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Gender and Civil Society - An Interview with Suad Joseph

Gender and Civil Society - An Interview with Suad Joseph

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Published by M. L. Landers

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Published by: M. L. Landers on Aug 12, 2012
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SuadJoseph,an editorofthismagazine,teachesanthropologyat theUniversityofCalifornia,Davis,andis afounderoftheAssociationforMiddle EastWomen's Studiesand the MiddleEastResearchGroupin Anthro?pology.She haspublishedexten?sivelyonsectarianism,genderand thefamily,andconstrue-tionsoftheselfand stateinLebanon. She is authormostrecentlyof "ConnectivityandPatriarchy Among WorkingClassArab Familiesin Leb?anon,"Ethos,inpress;"GenderandRelationallyAmongArabFamilies inLebanon,"FeministStudies,inpress.JoeStorkspokewith her inearlyMay.Middle EastReport?July-August1993
 
Whatquestionsdoesthe idea ofcivilsocietyraiseconcerninggender?The Western constructofnation-state,whichbecamethecompulsorypolit?ical formfor the restof theworld,isbasedon citizens as detachedfromcommunities,as individuals.Infact?intheArabworld,theThirdWorld,andmuch of theWest?personsaredeeplyembeddedincommunities,infamilies,inethnic,racialorothersocialgroupings.TheWesternconstruct of citizen?that of acontract-makingindividual?impliesadegreeofdetachmentandautonomythatisnot universal.Thecapacitytomakecontractsemergesfrom the fact thatthis individualizedself is conceivedofasapropertyowner,firstof allas ownerof himself.Iuse"him"consciouslyhere.Why"himself"?The Western liberalnotion of citizenimpliesamasculinized construct.Malesweretheproperty-owners.CarolPatemanarguesthatthecontempo?rarystateisinfacta fraternalpatri?archy.In thediscoursethatestab?lishedthephilosophicalbasisofiberalbourgeoissociety,the idiom is thatof brothers.Thesocialcontractisenteredintobyfree men whoconsti?tute themselvesas acivilfraternity.It's an associationofautonomous,indi?vidualized, contract-makingpersons,andcontract-makingispossible onlyifyouareapropertyowner,ifyouownyourself.The seriesofassertionsthatunderliethisphilosophicalbaseareassertionsofexclusion.Women andmanyminorities arenot contract-mak?ingpersons,becausetheyare notprop?erty-owners.Civilsocietyis a frater?nity,notasorority,and notafamily.If we movebeyondthegender-boundlanguageof thesepara?digms,andifwomenbecome moreequalaspropertyownerstomen,whatkeepsthestate masculine?Is thisstillaproblem?Inliberalfeministthought,withitsgoalofntegratingwomen into and notchallengingthe basic structureof thestate,theproblemstarts togetresolved. Marxistfeministsarguethatthisonlyresolvestheproblemfor elitewomen!Class, race,patriarchyandother formsofexclusionarestilloper?ating.But isn't thatjust sayingthattheintegrationis notinclusiveenough?Is it acritiqueof themodelof the state itself?There's nowaythatyoucouldhaveenoughinclusion withouttransform?ingthe class-based structureof soci?ety.Theveryexistenceofclassesisademarcationof exclusion.Ultimatelywhatgetsreorganizedand restruc?tured areclass boundaries. Ifyou'regoingto useinclusion as the avenue ofresolvingtheproblem,that canhap?penonlyifclass itselfischallenged.It still strikesmeasmoreMarxistthanfeminist,inthat the locus oftheproblemis class.What's moredifficulttoreconcile?classorpatriarchy?Therearefeminists who wouldarguethat classandpatriarchyare dualsys?temsthatoperateautonomouslyofeachother;youhave tofightthem ondifferentgrounds.Othersarguethattheyare wovenintoeachother andyour strategyoforganizinghas to takeaccountofthe fact that classalreadyhaspatriarchybuilt into it. There isn'tasinglefeminist answerastothepri?marysourceofoppression?gender,class,or race.Thequestionwewant to examineis: Whathas theimpositionofthenation-state,with itsgenderedconceptsofcitizenshipand civilsociety,meantinthose countrieswhere ithasbeenimposed?There waspatriarchyin the Arabworldpriorto colonization.What isinterestingtoinvestigateis the inter?sectionsofthepre-colonialandpost-colonialpatriarchyintheattemptsto construct thecontemporarynation-state.Mysenseisthattherewasmuchgreater fluiditytothepatriarchythatexistedin the Arab worldinthe17th,18th,19thcenturies.Judith Tucker'srecent workonNabluscourts,deal?ingwithissuessuch ascustodyanddivorceandchildsupportcasesinthe18thand19thcentury,indicatethatwomenmade useofthe courtseffec?tivelyandactively,andacross classlines.Womenwereveryassertiveinclaimingtheirrightswithinwhatmightbe considered apublicdomaininPalestine.There'sinterestingworkfrommedievalEgypt upto the19thcenturywhichshows that womenwereactivepropertyowners. JuliaClancy'sworkon colonialAlgeriaindi?catesthatwomenwere activeinreli?giousmovements,were lookeduptoandsoughtout assaintlyfigures.Thepointthatcomes outofallof this isthat therewasalot morefluidityinthepre-colonialperiodthanwe hadpreviouslyimaginedin termsofgen?derhierarchy.Contemporary representationsoftheArabworldoftendepictmorerigidgenderhierarchies?greaterexclusionof womenfrompublicdomains,toanextremedegreeinsomestates.HishamSharabiarguesthat whathe calls neo-patriarchyisapost-colonialphenom?enon: it'snot that there wasn'tpatri?archybefore,butcontemporarypa?triarchyis aproductoftheintersec?tionbetweenthe colonial andindige?nous domains.Is thisinany waysimilarto what'shappenedinothersocieties?There aresomeparallels?althoughwe havetosituategender/statedy?namicsculturallyandhistoricallyineachsociety.I'mparticularlyinter?ested incomparingthe Arab worldtoIndia andChina,for acoupleof rea?sons. Oneis thatallthreeare areaswithverylonghistories of statefor?mation,andthenperiodsof colonialcontrol,andthenperiodsofattempt?ed"modernization."In all threesoci?eties,theliterature seems to indicateaconsolidationofgenderdominationforwomeninthecontemporaryperi?od:increasingcontrolbymen,fami?lies,communities,andthestate.There'sevidencethatthecontempo-Middle EastReport?July-August199323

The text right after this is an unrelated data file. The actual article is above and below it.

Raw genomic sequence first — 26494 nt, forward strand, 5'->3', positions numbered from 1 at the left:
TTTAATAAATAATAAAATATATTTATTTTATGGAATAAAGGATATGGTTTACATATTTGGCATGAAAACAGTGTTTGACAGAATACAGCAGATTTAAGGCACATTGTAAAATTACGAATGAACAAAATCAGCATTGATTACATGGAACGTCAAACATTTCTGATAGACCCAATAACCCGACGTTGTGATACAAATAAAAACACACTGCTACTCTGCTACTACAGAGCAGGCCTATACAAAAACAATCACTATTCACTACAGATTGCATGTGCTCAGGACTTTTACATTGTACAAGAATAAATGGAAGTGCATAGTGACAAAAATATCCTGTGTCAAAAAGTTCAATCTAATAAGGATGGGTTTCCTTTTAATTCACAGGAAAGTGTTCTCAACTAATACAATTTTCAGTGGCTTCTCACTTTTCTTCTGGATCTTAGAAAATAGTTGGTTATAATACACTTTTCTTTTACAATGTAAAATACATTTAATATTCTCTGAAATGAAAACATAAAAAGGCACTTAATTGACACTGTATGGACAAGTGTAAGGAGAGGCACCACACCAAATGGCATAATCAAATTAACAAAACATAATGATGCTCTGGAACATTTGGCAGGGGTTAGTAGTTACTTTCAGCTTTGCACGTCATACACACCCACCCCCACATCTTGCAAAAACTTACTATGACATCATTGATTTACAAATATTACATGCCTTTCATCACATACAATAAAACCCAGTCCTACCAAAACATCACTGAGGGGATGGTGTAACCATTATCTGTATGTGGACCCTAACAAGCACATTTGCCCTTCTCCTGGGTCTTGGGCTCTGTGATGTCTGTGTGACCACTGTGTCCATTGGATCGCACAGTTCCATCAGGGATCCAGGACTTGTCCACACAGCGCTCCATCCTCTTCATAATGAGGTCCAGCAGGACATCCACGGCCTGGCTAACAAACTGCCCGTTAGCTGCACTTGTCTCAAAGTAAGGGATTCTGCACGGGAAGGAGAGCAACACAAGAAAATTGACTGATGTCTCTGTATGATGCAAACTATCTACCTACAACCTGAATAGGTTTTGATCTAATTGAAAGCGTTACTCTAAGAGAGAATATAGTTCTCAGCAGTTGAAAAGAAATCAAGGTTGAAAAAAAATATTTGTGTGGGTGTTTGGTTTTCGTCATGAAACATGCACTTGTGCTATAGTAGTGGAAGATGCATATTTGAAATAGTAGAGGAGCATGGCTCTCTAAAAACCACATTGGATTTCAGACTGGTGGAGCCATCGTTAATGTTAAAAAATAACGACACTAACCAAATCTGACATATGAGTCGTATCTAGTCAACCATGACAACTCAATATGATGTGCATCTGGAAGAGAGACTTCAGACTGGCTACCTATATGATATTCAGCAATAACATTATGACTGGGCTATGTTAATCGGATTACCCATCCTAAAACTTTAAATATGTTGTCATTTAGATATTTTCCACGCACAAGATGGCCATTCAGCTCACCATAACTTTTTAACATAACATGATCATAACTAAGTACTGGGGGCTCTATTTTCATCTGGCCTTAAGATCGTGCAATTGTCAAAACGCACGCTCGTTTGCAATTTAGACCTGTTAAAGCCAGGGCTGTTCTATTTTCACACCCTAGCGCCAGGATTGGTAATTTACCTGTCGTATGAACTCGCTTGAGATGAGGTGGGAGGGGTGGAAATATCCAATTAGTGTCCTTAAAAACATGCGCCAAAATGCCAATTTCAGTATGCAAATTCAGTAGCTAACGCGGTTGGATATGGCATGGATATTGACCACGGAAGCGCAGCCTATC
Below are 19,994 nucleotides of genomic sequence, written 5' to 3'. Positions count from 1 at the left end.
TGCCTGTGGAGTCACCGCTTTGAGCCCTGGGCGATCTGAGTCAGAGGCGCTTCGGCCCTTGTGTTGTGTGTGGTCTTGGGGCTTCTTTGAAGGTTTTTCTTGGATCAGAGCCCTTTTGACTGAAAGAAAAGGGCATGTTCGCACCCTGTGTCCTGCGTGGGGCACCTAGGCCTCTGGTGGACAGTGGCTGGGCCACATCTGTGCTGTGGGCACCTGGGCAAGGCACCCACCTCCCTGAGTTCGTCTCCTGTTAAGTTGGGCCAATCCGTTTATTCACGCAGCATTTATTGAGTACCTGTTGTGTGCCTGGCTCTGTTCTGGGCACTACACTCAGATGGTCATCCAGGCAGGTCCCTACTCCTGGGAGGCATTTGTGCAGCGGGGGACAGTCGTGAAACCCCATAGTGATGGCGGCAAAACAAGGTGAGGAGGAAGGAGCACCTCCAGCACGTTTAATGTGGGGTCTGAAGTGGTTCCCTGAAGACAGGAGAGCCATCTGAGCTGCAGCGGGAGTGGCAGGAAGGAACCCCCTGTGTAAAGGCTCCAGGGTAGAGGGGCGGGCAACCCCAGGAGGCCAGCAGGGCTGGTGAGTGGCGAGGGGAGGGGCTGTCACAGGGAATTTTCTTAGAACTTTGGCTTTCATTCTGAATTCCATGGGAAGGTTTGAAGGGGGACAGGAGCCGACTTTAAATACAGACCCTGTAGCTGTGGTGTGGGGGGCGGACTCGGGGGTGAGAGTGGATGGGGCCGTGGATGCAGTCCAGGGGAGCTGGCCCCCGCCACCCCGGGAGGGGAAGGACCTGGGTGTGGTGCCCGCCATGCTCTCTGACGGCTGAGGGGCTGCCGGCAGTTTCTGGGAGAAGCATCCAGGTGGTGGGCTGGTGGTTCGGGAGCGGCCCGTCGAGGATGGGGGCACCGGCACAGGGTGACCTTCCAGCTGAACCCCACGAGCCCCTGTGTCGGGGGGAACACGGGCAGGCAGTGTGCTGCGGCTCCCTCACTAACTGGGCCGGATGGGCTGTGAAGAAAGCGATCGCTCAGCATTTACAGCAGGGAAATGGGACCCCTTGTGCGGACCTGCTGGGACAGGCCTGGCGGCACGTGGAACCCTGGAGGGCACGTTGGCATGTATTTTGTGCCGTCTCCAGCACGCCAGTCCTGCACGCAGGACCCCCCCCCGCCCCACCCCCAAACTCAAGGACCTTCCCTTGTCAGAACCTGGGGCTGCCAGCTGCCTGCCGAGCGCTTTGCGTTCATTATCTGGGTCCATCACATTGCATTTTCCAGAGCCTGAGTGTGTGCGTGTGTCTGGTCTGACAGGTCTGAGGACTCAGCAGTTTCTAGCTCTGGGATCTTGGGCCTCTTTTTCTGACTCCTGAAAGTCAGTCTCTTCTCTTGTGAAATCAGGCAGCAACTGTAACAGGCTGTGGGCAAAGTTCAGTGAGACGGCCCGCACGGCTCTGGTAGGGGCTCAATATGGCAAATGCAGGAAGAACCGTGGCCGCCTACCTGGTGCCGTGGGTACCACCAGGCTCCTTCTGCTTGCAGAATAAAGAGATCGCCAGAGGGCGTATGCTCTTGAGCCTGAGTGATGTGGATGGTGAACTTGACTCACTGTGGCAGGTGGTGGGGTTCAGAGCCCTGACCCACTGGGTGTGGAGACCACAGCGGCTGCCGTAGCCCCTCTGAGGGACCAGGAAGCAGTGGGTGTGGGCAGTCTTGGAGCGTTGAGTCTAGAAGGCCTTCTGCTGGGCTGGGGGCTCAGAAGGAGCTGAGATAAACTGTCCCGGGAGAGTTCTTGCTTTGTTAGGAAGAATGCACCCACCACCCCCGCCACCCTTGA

raryperiodinsomewayshascreat?ednewcontrolsover women that weremuchmorefluid inearlierperiods.Is thisowingto thegenderchar?acter ofcapitalism perse,oralsoto thereactions tocapitalism?Both,and Ithink it's also related totheparticularconstruct of the nation-statethatthese societies haveattempt?ed to erect.But it'salso a class constructofcitizen.Absolutely.Recall here EdwardSaid'sargumentinOrientalism thatthe EastisfeminizedinrelationshiptotheWest.Manyscholarssubsequentlyarguedthat notonlyis the Orientfem?inized,but that theoppressed,the sub?ordinate,theminorityisfeminized.Hierarchyhas tended togenderizeincontemporarynation-states:thoseinthesuperordinatepositionaremas?culinized,and subordinates arefem?inized. So constructs of class and cit?izenshiphavebeen imbued withgenderedmeanings.And thisispeculiarlymodern?The individualcitizen,as anau?tonomous,contract-makingself,is apeculiarlymodern and Westerndis?course,a discourse that's becomehege?monic. It isimportantto lookatwhatthese notionsofcivilsocietyandciti?zenshiparebased on in Westerndis?course,and theproblemscreatedbytheir uncriticalapplicationtoThirdWorldsocieties.Iwas struckyearsagobyan articlebyRolaSharara,a Lebanesefeminist,inKhamsin,inwhich shearguedthatwomeninLebanon,asinmanyArabstates,cannot feel theimpactofthestateintheir lives.Theyfeel theimpactof theircommunities,andinparticu?larthemen oftheircommunities.IthinkLebanon was an extremeexam2pieofthis,wherecitizenshipwasmain?lyexperiencedthroughcommunities.Thatis, ethnic,religious,kin-basedcommunities exerted considerableauthorityand claimed theloyaltiesoftheirmembers.Insomesocieties,suchcommunities werecompetitivewithstateauthority.Womenmayat timesfeel theoppressionofthepatriarchyof theircommunities moredirectlythanthatofthe state.Elsewhere,perhapsIraqis anexample, peoplehave oftenexperiencedcommunities asa sourceofprotectionfrom arepressivestate.Local women's movements willtake dif?ferent forms as a result.Mypoliticalstance is one of criticalsupport?to sup?portlocal formsofresistance,buttoengageinacriticaldialoguebased onthe historicalexperiencesof othercoun?tries.But,I do not think the controlofwomenbycommunitiesisindependentof state control.That'spartof theparadigmofmodernization.That'swhatmanyof thesestates,notably IraqandSyria,wereattempt?ingtodoby underminingthese com?munitiesinordertoclaimthe controland theloyaltiesoftheircitizenry.We have to be carefulnot toromanticize the controlthatdoesor didexistat the communallevel.Yes,it'scoercive,particularlyforwomen. It's not aquestionofpreserv?ingtheseethnic,religious,tribal com?munities,or of the statesavingwomenfrom these communities. States andcommunities canbecompetitiveor col?laborative formsofdomination.These communitiesareorganizedthroughpatriarchalidioms,morali?ties,and structures of domination.Forwomen,in those states wherecom?munities aretheprimaryvehiclethroughwhichthey experiencetheirmembershipincontemporarysoci?eties,these relationsaremediatedthroughpatriarchy.Insocietiesinwhichthe stateis morekeenlyfelt,state forms ofpatriarchy penetratemoreeffectivelyintolocalcommuni?ties. Therearenew,complex,shiftingforms ofgenderdomination. Insofaras the state isexperiencedasmorerepressivethan thecommunities,thenwomenoften secure themselvesintheircommunities,wheretheyreceivesomeprotectionfrom arepressivestate. Buttogainthatprotectiontheymust submit to the controlofthemenoftheircommunity.Western liberalphilosophershaveadvancedcivilsocietyas thesolutionto theproblemofstate authoritari?anism ordespotism.If civilsocietycon?sists ofvoluntaryautonomousorga?nizationscapableofresistingarbitraryexercisesofstatepower,let'slook atwhoor whatare thesevoluntary orga?nizations.Incontemporarysocieties,theywouldbeprofessionalassocia?tions, unions,politicalactiongroups,chambersofcommerce,evenreligiousfraternities.Allareinthe"publicdomain."Theyare thekindsofasso?ciationsnearlyalwaysassociated withmen. Civilsocietyisalreadyidentifiedordefinedinasitefromwhich womenarethoughttobe excluded?thepub?licdomain. And it's characterizedbysets of associations that are linkedwithmaleactivity.Ifyou goback tohow itis that thiscametobe,theconstructofcivilsocietyassumes from theverybeginningasplitbetweenpublicandprivatedomains.It'sbasedon anassumedthree-waydistinction be?tweenthatwhichiskin-basedandnon-voluntary,that which is non-kin-based,public,andvoluntary?civilsociety?andthat which isnon-kin,public,andsemi-voluntary?thestate.That definition of what constitutescivilsocietyisbased onagendereddis?tinctionbetweenpublicandprivatedomain. Men and maleactivityareasso?ciatedwiththepublicandwomenandfemaleactivitywith theprivate.Thecivilsocietyconstruct,aWesterncon?struct,isnowbeingchallengedin theWestbyfeminists andpeopleofcolor.Itsuncriticalapplicationto ThirdWorldcountries and the uncriticaluseof therelative existenceofcomponentsof civilsocietyas measures of"modernity"orprogressarehighly problematic.What doesthismeanin terms ofthe Arabworld?Thedistinctionbetween whatispub?lic andwhatisprivate,andthereforethedichotomythat theconceptof civilsocietyrestsupon,is even moreprob?lematical in the Arab world thaninthe West.InmanyThirdWorldcoun?tries,Arab onesincluded,kinshipand24Middle EastReport?July-August1993